DOING THINGS THE NATVIA WAY

The craze for sugar free products is more prominent than ever! As companies like Natvia  provide ‘sweet’ alternatives for the weight conscious, diabetic and fructose intolerant, it is clear that this phenomenon is here to stay. To celebrate the release of the new ‘Icing and Baking’ range at Natvia, Felicity Curtain  and I were invited to a one off master class to learn how to use their product. The class was held in Melbourne Central at Sheryl’s beautiful cupcake haven, ‘ Cupcake Central’’. This very aptly named store offers a range of mind-blowing vegan, gluten free and dairy free cupcakes. I highly recommend going there… right now! Sheryl has pioneered the very first range of Natvia cupcakes on the market. Also present was Co-Founder of Natvia, Samuel Tow, who enjoyed assisting in the taste testing as much as the rest of us.

We were lucky enough to eat bake chocolate muffins with Natvia’s new products, ‘Natvia Baking’ and ‘Natvia Icing’. The muffins turned out exceptionally delicious and along the way, Sheryl made sure to teach us some tricks of the trade on how to cook with Natvia. For example, if you require your recipe to rise, 2-3 tablespoons of an acidic ingredient such as baking powder can help with the process.

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The class was a really great way of learning a bit more about Natvia and how they came about. I especially liked the fact that Samuel Tow was first inspired to make Natvia when his wife was diagnosed with gestational diabetes. It was also interesting to learn how Natvia is made. Samuel explained that the product uses a combination of the young part of the stevia plant and ErythrItol (a sugar alcohol) to create a sweet characteristic similar to that of sugar, but without the bitter after taste that many artificial sweeteners have. This is actually a great point to make! Natvia is one of the only sweeteners I have come across that resembles and tastes very similar to sugar.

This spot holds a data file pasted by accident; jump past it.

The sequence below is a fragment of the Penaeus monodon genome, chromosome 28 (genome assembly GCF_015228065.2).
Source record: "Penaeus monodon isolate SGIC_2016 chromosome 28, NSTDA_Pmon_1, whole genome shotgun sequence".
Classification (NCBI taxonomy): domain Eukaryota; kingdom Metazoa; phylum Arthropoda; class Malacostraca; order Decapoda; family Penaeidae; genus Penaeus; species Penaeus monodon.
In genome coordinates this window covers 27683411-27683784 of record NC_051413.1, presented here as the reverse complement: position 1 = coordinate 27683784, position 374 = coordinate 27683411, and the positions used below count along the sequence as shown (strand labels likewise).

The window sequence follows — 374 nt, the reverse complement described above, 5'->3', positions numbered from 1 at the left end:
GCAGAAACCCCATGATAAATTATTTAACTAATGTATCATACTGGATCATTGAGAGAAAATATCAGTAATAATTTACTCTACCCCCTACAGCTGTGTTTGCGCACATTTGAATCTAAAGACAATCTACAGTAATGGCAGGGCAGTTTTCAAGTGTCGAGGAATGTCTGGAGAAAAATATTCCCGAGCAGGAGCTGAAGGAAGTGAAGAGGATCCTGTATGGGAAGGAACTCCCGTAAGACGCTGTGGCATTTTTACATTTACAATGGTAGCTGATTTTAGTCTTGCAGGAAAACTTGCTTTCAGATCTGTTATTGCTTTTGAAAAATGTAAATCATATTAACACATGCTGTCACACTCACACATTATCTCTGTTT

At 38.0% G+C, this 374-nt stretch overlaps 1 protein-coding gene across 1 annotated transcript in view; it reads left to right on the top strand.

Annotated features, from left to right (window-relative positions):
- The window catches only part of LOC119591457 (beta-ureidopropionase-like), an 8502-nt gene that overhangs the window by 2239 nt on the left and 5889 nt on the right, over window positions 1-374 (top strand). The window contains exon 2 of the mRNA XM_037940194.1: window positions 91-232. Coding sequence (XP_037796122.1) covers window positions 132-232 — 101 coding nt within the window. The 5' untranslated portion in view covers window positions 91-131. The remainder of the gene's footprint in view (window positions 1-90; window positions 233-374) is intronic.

As Natvia uses erythritol, it has a minimal effect on blood glucose levels, which can be helpful for people with diabetes. However beware, eating too much Erythritol can potentially result in a laxative effect. So remember not to overdo it!

I was really impressed by the professionalism of the whole event. From the honest and openness of Samuel Tow to the great cooking advice provided by Sheryl, it was a very enjoyable experience.

Although Natvia is a great alternative to sugar, I am not necessarily suggesting that sugar should be neglected altogether. Sugar is an important ingredient in a number of recipes and instead should be consumed in moderation to maintain a balanced and healthy diet. However, products like Natvia can play an extremely beneficial role in particular situations. For people looking to lose weight, suffering from one or more diet related diseases such as diabetes, or for those who require a fructose friendly alternative, Natvia is worth giving a try.

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Mastering the Art of Granola-ing